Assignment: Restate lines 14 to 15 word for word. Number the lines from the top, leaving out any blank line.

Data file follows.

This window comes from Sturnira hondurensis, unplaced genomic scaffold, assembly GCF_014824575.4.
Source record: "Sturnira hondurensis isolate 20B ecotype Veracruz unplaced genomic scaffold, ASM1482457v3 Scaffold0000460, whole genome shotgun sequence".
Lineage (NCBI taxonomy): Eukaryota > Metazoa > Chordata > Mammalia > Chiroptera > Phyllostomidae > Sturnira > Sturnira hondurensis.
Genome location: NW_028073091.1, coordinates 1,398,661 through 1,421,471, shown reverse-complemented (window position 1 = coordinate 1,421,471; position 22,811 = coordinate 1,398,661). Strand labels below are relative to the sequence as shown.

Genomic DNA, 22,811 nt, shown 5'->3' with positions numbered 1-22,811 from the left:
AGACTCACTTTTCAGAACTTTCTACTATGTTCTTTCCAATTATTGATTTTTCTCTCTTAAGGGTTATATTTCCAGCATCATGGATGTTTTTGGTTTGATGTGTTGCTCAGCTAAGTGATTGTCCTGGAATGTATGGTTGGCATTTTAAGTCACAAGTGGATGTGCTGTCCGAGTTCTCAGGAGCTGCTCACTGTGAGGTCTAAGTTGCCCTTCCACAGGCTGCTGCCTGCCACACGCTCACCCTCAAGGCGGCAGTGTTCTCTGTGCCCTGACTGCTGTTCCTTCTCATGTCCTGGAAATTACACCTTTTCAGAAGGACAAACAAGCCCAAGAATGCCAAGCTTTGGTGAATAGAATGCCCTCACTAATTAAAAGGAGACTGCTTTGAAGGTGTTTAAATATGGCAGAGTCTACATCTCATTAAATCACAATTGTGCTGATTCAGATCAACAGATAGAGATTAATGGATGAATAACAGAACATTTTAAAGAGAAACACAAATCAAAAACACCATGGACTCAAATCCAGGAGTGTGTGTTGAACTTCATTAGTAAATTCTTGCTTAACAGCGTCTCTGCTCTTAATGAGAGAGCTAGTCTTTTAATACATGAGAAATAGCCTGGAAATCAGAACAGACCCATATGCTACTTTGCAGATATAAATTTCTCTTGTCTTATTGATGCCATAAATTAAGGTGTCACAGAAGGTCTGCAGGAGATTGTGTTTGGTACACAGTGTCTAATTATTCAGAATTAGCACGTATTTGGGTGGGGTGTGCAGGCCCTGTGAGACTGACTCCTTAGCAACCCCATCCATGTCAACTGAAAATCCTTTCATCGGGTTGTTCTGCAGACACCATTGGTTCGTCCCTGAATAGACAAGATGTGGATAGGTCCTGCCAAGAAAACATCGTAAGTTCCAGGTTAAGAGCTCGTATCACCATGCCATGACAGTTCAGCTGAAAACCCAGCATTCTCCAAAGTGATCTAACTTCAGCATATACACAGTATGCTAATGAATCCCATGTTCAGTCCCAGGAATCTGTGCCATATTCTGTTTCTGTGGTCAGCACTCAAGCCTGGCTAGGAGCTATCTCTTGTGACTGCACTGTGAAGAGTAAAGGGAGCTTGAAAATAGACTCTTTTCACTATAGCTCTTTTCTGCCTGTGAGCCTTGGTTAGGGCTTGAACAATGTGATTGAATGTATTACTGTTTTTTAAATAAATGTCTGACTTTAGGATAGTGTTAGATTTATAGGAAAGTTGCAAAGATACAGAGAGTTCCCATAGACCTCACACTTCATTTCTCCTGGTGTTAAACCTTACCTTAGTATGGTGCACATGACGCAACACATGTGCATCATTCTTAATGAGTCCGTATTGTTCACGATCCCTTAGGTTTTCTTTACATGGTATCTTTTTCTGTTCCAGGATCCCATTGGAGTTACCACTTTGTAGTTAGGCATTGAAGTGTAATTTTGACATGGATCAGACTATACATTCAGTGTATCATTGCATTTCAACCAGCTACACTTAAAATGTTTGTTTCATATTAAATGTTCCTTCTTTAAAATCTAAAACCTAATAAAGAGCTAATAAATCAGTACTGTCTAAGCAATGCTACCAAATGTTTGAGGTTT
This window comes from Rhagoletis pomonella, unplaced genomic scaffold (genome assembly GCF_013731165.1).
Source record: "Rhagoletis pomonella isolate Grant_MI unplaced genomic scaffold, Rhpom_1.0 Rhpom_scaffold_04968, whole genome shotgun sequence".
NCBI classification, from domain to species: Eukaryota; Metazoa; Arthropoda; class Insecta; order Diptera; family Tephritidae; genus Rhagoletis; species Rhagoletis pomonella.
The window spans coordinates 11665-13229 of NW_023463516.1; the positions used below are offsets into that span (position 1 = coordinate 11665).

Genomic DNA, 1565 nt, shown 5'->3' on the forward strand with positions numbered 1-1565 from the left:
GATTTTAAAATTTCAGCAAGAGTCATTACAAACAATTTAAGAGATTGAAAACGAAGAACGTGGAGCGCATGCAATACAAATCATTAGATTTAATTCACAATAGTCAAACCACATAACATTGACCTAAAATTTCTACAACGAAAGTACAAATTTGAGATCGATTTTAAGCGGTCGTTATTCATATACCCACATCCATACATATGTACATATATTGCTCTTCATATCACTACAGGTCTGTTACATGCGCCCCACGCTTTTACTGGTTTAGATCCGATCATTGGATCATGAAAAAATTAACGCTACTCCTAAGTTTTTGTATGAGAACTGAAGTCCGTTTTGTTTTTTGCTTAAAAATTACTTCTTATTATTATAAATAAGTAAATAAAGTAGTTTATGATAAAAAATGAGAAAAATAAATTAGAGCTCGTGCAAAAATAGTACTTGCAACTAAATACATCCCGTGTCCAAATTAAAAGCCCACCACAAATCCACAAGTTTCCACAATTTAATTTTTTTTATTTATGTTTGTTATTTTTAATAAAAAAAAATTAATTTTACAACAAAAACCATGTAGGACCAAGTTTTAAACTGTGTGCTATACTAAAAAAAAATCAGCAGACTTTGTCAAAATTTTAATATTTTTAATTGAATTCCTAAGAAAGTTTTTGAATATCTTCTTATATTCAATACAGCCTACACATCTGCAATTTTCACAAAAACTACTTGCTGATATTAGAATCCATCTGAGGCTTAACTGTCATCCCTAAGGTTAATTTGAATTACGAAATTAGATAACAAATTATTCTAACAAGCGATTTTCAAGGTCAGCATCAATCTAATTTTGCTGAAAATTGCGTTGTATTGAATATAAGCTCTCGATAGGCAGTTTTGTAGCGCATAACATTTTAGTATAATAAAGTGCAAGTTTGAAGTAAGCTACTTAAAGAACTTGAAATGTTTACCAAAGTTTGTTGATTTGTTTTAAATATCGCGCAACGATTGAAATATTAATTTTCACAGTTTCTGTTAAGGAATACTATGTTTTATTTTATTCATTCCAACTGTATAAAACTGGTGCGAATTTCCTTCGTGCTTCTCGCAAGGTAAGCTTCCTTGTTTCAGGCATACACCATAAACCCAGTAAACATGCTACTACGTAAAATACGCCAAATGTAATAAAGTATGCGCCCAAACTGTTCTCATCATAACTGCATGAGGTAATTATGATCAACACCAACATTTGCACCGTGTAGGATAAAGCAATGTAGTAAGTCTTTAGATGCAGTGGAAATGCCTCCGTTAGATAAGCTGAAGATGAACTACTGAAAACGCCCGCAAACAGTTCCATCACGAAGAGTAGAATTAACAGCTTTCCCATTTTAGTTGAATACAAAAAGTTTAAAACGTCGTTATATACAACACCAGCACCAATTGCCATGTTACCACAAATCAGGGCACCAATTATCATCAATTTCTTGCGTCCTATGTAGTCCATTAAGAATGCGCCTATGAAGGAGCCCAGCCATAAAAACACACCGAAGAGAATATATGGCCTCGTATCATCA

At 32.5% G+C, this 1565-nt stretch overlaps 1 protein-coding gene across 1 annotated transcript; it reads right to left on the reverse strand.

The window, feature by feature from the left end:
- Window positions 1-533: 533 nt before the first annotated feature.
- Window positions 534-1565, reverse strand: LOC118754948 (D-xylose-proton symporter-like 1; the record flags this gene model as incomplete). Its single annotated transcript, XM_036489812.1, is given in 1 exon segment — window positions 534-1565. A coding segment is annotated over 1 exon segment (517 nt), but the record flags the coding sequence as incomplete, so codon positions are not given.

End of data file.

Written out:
The window, feature by feature from the left end:
- Window positions 1-533: 533 nt before the first annotated feature.